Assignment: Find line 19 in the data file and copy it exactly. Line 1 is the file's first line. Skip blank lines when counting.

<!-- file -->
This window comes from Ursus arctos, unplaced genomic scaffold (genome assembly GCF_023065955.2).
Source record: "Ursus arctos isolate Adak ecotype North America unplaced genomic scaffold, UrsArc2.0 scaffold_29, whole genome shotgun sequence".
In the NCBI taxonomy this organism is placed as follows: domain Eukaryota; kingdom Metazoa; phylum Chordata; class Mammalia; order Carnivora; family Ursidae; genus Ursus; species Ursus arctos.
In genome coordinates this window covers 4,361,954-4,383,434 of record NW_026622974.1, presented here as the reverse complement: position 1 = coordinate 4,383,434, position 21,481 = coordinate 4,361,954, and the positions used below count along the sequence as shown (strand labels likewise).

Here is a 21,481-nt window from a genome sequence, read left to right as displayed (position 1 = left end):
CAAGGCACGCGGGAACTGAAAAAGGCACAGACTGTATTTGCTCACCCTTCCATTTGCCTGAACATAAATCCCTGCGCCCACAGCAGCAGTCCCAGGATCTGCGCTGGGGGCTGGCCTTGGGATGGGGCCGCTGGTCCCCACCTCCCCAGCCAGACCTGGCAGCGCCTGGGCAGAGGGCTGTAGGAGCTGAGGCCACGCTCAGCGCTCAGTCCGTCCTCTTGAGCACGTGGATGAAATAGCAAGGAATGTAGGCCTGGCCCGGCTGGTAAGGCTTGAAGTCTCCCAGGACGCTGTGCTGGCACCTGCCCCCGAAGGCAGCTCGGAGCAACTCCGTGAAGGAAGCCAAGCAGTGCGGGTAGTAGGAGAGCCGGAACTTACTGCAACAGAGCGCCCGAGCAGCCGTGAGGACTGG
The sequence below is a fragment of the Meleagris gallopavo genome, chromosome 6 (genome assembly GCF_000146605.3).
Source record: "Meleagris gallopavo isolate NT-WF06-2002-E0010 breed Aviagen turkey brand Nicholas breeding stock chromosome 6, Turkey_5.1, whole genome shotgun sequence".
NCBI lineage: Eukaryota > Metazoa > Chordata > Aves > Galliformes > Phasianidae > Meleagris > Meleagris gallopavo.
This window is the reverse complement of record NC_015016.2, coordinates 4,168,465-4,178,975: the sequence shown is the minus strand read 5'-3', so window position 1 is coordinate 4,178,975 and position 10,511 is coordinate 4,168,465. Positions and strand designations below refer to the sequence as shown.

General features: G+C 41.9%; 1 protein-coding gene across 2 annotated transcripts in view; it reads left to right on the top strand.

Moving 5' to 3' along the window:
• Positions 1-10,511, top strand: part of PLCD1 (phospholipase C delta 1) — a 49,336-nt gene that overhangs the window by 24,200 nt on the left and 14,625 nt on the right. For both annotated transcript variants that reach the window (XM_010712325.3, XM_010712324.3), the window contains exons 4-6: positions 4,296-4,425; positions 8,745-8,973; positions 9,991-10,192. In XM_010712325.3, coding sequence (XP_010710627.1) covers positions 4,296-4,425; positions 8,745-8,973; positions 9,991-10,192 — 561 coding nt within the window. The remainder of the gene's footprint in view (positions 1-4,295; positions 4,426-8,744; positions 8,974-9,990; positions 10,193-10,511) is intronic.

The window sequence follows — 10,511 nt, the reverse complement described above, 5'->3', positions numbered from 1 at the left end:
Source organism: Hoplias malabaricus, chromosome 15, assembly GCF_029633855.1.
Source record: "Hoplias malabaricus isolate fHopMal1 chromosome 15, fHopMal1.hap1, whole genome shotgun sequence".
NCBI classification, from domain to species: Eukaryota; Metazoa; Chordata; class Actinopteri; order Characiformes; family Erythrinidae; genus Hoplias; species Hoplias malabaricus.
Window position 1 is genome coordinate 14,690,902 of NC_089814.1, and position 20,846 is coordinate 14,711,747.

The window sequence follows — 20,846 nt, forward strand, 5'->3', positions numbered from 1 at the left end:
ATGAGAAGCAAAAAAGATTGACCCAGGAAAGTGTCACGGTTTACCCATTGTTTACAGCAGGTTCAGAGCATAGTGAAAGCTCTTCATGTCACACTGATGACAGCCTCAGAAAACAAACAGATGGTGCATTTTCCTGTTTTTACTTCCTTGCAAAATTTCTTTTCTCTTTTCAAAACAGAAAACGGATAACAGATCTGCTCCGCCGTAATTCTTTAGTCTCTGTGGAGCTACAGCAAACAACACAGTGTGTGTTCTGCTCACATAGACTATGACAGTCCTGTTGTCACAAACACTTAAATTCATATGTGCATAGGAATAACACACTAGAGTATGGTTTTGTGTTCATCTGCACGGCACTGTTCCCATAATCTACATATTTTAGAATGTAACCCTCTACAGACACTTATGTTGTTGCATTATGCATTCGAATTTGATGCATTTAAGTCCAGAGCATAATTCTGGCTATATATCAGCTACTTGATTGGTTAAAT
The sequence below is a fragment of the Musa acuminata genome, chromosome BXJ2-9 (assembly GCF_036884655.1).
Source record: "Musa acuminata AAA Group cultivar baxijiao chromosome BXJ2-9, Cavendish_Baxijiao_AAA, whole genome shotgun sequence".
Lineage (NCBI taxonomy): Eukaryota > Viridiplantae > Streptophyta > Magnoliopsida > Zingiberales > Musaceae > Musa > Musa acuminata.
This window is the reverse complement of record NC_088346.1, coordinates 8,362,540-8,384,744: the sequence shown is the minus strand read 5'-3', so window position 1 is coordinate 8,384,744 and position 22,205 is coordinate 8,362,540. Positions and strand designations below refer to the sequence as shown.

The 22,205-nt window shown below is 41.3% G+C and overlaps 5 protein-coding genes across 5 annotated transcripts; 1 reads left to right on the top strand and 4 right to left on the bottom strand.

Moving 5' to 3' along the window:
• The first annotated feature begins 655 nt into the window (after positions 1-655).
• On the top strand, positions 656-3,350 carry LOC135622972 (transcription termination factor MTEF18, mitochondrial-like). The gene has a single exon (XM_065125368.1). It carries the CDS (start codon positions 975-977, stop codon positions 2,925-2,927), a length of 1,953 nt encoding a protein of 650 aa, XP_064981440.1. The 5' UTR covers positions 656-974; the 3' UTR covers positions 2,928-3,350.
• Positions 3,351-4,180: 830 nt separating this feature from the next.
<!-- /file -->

The window sequence follows — 20,846 nt, forward strand, 5'->3', positions numbered from 1 at the left end: